Senior Research - website - Based on Jason Wither's final project for Graphics in Fall 2001, he and I developed a research project to do during our last semester with Professor Elizabeth Sweedyk, our graphics and animation professor. The project involves implementing a traditional radiosity renderer, styled after standard progressive radiosity techniques, and the modifying the algorithm to allow the radiosity technique to calculate specular lighting in addition to the usual diffuse lighting. This project will last for the entire semester and will probably end up around 10,000 lines of code.

Vision Study - project - Jason Wither and I both were interested in taking Computer Vision for our last semester at HMC, but it wasn't being offered, so we decided to do an independent study instead. Advising us is Professor Zach Dodds, who normally teaches the vision class. The study consists of a semester long project which will explore various methods of object tracking and recognition, with the final result being a head tracker that will animate the position, orientation and expression of a corresponding 3D modeled head in real time.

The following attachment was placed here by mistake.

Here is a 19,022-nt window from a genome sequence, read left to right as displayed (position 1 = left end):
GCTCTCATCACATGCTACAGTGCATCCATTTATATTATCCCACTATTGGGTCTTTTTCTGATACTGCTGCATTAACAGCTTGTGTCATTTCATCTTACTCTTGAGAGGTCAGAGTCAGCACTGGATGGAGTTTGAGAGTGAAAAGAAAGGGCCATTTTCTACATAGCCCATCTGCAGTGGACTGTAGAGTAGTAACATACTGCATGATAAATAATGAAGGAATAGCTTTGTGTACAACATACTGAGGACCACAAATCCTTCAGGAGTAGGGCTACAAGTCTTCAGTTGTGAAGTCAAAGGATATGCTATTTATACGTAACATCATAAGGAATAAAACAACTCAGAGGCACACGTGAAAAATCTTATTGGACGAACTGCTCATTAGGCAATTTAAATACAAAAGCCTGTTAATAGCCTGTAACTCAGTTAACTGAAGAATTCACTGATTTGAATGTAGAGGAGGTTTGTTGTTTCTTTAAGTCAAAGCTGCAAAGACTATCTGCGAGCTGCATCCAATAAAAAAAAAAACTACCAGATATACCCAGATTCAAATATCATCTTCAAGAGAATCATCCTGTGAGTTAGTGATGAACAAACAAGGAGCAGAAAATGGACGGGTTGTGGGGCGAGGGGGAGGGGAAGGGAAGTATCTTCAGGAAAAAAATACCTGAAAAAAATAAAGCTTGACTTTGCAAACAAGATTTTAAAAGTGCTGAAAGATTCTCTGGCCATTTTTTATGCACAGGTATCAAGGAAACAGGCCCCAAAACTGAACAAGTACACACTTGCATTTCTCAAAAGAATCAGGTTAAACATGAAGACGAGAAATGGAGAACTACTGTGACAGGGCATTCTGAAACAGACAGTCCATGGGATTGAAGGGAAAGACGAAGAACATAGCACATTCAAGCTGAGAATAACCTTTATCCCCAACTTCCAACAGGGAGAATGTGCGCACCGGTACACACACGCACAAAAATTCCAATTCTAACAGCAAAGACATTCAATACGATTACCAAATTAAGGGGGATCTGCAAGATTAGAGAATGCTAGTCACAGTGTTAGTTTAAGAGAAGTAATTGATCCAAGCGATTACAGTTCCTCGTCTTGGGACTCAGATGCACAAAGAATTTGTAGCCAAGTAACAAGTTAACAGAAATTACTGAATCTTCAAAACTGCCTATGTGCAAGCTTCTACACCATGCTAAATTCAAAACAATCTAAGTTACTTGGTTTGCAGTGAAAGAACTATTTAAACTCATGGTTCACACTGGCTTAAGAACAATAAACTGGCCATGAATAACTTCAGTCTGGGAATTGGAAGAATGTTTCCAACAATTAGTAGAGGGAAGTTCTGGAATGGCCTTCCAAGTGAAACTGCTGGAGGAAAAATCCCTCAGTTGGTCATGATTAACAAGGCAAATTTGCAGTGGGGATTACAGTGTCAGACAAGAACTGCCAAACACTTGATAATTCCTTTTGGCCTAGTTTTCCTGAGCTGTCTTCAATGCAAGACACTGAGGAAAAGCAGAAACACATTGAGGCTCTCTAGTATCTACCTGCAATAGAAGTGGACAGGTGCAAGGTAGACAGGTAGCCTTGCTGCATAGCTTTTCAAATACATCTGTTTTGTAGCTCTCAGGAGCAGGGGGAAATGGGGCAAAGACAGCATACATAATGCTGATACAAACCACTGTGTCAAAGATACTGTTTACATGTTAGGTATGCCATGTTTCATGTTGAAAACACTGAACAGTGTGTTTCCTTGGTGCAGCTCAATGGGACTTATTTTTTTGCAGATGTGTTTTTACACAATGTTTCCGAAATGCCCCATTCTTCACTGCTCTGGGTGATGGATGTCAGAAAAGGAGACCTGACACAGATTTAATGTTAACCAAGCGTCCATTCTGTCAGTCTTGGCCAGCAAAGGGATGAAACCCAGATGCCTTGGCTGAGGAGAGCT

All works copyright 2002 Stephen DiVerdi